Melanie Anderson sent out an email Oct. 20 to local media outlets saying she was "fit to be tied."
She had been informed by a student at Mitchell High School, she wrote, that a child who had brought a gun to school on Oct. 18 had been targeting her teenage son. While Anderson noted that she had received a letter from Colorado Springs School District 11 about the incident after the fact, she stated that the school hadn't told parents when the armed kid was still in the building. She also wasn't sure if the child who brought the gun to school had been punished. And, she wrote, when she emailed the principal, he "treat[ed] me like i [sic] have no right to question whats [sic] going on."
Anderson agreed to be interviewed in depth by the Independent, but we had trouble reaching her.
Nevertheless, Anderson's experience sheds light on a topic that might be of concern to many parents — especially in today's era of tightened school security and mass shootings. The question central to her concerns: What, exactly, is a school required to tell you when another child does something that threatens your kid, such as bringing a weapon to school or making threats?
As it turns out, privacy laws dictate that schools can't tell worried parents much, D-11 spokesperson Devra Ashby says.
"There are some things that we cannot tell [the other parent]," Ashby says, adding that she knows that can be frustrating or even scary.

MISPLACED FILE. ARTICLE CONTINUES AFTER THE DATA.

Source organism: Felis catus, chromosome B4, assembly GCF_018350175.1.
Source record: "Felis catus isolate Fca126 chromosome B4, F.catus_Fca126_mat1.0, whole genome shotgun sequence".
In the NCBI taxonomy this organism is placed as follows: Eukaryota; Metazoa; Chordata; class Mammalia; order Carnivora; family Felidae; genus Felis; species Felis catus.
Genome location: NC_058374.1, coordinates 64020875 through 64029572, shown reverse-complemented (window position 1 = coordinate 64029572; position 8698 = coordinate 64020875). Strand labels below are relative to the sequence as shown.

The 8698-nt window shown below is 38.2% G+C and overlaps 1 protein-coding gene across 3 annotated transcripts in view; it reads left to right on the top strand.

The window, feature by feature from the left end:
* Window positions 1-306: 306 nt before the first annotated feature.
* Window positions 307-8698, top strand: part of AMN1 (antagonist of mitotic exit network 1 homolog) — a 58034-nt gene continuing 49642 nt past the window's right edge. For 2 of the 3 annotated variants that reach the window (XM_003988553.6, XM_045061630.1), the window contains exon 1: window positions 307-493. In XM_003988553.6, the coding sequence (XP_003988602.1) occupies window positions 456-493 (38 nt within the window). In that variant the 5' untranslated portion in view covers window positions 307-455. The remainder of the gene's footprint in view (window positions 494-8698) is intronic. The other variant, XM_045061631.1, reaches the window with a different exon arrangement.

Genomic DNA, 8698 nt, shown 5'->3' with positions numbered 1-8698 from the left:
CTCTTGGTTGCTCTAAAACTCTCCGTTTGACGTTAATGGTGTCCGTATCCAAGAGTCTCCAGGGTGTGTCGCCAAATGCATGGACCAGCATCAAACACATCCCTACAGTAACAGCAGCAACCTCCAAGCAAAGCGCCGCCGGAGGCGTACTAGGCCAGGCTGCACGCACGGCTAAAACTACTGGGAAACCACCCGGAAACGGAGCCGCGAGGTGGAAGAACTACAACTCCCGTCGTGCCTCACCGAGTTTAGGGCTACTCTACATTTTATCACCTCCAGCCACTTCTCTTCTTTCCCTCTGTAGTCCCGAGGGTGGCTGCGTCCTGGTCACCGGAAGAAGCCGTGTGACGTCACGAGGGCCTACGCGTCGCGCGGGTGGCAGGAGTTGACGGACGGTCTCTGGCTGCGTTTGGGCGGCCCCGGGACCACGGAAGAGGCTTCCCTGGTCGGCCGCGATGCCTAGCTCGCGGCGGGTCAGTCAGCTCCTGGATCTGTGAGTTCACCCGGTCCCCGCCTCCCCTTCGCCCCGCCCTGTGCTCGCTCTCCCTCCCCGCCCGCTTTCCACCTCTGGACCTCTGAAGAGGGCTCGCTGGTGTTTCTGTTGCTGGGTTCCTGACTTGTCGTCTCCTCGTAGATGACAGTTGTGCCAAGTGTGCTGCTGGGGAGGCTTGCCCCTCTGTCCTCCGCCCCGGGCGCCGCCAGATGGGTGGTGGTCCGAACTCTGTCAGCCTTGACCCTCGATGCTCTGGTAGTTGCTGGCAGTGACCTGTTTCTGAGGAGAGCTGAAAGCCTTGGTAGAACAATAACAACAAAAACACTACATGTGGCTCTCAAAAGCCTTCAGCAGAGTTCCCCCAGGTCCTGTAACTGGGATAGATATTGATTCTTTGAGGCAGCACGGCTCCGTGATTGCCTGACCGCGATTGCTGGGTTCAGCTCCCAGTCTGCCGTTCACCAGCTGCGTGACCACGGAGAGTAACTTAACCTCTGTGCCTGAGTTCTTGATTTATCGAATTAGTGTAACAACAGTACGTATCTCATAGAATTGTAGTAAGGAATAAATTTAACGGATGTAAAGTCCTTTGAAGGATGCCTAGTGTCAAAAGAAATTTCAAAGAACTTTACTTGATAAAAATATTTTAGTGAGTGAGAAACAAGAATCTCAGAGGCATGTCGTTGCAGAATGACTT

In the case that Anderson is referring to, for instance, Ashby says, "Believe it or not, that minor that did choose to bring the gun to school, they have rights too. So we have to be very careful to abide by the law and make sure that both sides are protected."
Thankfully, no one was hurt on Oct. 18 at Mitchell High.
According to a Colorado Springs Police Department press release, a CSPD school resource officer assigned to Mitchell immediately responded to reports that a child had brought a gun onto the school grounds. Together with D-11 security officers, the officer found the weapon on a 15-year-old male student. The kid was charged with Unlawful Possession of a Weapon on School Grounds and Unlawfully Carrying a Concealed Weapon, and was booked into Spring Creek Youth Services Center.
Mitchell Principal Carlos Perez told the Indy that parents were not notified when the child had a gun on the campus because he was caught almost immediately after staff were made aware of the threat. Instead, Perez says, staff sent an email and a letter to parents the same day.
"First I want to assure you that the safety of all students and staff is the top priority at Mitchell High School," the letter began.
It went on to briefly explain the incident, note that the weapon had been seized, and that "[d]ue to privacy matters, we cannot discuss this situation in detail." It also provided a phone number to reach Perez with any questions.
While Anderson wasn't satisfied with the response she got from D-11, she had more information at her disposal than a lot of parents whose kids are threatened on school grounds receive.